The people of Israel didn’t leave Egypt joyfully as the movies depict; they constantly complained and wanted to return. It is frightening to have to make your own decisions because there is no one to blame for the consequences. Despite the many religious groups, there is only one true God, the God of Abraham, Isaac and Jacob who revealed Himself to Israel who were to be light to the world. The Creator took Israel out of slavery, brought them to base of Mount Sinai where He would hand them the greatest revelation of all time, the Ten Commandments. The people there, both Israelite and non-Israelite, shook in fear as His voice could be heard through thunder and lightning. It was an epic demonstration of His Presence. He chose one man, Moses to receive His Words written on stone tablets by the Finger of God. Moses did not write them as many prefer to believe. Like Moses, man can only be the instrument of the Creator; he does not replace Him. One religion is no better than any other; what is important is what the Creator wants from us. He brought us out of slavery into an intimate relationship with Him. The Torah, the basic Ten Commandments are our guide on how to achieve this for ourselves. If we follow them, our civilization would be so much better. Yeshua was asked how he could sum up the Torah and he replied, “Love the Lord your God with all your heart, your soul and resources, and love your neighbor as you love yourself.”
The first of the Ten Commandments did not boast about how great He is and what He did for humanity rather that He was the God who brought us out of slavery. In this He shows us that He acted in our lives in time and space. That first generation saw Him in cloud and fire, participating in their lives in a miraculous way. We don’t have that today, but we do know what He accomplished. We need to return to basics today. He wants a relationship with us and we can either accept Him or reject Him. The gods of this world force us to worship them or be punished. Our God wants us to be responsible and gives us freedom of choice. If we cannot love and be responsible toward our own person, how can we love or take care of others? Love – in Hebrew, ahava- is not puppy love; ahava means to be loyal, faithful. It is not about how we feel that decides what we do. He is the God of reality, of responsibility.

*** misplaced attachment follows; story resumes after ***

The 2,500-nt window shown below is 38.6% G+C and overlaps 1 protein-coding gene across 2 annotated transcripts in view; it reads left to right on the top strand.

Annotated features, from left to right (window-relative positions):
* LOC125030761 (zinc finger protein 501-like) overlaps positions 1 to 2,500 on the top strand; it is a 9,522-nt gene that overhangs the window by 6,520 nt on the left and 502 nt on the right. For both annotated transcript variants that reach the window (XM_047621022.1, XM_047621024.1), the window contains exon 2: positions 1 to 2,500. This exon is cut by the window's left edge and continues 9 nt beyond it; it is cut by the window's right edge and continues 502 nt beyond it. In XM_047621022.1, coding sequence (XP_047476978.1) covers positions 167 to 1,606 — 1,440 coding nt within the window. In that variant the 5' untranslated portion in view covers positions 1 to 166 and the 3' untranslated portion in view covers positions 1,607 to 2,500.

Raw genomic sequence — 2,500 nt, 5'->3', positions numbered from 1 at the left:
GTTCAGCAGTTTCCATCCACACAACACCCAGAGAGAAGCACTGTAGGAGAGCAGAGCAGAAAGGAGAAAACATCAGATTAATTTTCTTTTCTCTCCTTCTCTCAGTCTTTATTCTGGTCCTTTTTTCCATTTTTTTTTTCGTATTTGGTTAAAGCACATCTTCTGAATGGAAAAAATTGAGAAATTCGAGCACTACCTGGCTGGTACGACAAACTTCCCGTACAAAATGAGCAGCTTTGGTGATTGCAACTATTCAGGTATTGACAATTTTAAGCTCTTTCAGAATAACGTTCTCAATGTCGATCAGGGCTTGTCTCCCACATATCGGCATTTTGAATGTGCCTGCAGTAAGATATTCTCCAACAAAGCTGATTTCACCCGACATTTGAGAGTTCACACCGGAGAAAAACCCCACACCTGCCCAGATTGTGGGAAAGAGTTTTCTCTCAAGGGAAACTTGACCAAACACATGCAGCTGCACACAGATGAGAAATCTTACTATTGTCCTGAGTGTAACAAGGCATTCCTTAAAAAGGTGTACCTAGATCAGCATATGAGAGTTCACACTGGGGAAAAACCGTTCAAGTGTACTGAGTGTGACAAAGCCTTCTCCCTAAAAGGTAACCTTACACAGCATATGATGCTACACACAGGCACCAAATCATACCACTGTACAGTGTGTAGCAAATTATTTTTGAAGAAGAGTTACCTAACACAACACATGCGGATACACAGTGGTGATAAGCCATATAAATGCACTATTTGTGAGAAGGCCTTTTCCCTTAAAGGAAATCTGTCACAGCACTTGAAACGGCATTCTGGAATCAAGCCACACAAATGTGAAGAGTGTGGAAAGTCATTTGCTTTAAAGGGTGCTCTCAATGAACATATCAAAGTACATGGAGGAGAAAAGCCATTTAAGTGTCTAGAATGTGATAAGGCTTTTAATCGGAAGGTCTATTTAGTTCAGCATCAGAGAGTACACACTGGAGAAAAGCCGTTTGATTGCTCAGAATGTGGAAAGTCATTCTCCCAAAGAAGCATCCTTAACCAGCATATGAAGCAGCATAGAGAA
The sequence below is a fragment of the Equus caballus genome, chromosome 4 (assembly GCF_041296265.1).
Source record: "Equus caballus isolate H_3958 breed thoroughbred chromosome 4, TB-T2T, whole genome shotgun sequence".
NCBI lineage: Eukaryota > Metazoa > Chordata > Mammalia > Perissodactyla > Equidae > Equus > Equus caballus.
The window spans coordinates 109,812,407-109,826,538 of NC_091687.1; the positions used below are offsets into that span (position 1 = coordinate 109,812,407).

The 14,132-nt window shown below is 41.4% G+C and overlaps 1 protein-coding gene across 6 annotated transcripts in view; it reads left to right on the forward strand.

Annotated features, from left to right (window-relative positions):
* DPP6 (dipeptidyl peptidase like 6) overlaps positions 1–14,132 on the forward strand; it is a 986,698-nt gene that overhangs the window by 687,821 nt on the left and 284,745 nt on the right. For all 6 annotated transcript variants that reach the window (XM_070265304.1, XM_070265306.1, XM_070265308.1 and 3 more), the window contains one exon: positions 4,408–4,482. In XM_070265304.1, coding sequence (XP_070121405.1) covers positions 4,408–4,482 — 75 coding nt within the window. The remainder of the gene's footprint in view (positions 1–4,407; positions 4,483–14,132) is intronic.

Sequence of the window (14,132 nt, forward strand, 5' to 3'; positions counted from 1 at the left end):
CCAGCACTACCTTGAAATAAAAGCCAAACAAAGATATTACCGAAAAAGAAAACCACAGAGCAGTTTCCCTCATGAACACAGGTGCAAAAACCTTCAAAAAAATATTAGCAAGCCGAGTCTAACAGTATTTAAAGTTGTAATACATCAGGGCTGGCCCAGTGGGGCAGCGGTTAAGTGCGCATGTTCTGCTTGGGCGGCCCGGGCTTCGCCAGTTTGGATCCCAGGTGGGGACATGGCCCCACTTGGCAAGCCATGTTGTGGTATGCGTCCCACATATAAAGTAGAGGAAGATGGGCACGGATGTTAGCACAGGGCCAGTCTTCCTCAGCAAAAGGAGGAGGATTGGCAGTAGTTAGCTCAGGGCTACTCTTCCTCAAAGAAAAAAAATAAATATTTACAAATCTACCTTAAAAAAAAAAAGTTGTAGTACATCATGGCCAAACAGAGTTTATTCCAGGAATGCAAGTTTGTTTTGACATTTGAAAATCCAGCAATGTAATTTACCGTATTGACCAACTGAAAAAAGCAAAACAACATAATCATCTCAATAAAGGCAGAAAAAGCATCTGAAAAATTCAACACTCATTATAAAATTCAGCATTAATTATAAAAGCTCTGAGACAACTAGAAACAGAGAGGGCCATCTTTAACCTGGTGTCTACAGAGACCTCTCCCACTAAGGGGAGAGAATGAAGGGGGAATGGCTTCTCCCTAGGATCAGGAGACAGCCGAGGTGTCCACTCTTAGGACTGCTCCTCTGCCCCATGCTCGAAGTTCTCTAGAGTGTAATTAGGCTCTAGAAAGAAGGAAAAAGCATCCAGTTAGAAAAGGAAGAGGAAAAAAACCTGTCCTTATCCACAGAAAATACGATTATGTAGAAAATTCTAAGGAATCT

What is Pesach? It is about the understanding that the Creator is compassionate and wants the best for us; He wants to give us freedom to be ourselves, to be responsible for our decisions and actions and not to blame anyone else. It is my prayer that we will distance ourselves from the hocus-pocus of religion and apply the principles of His Word. The Creator wants us to have a relationship with Him. Are we a slave to religion which takes away our capacity to think for ourselves? Do we believe man or the Creator?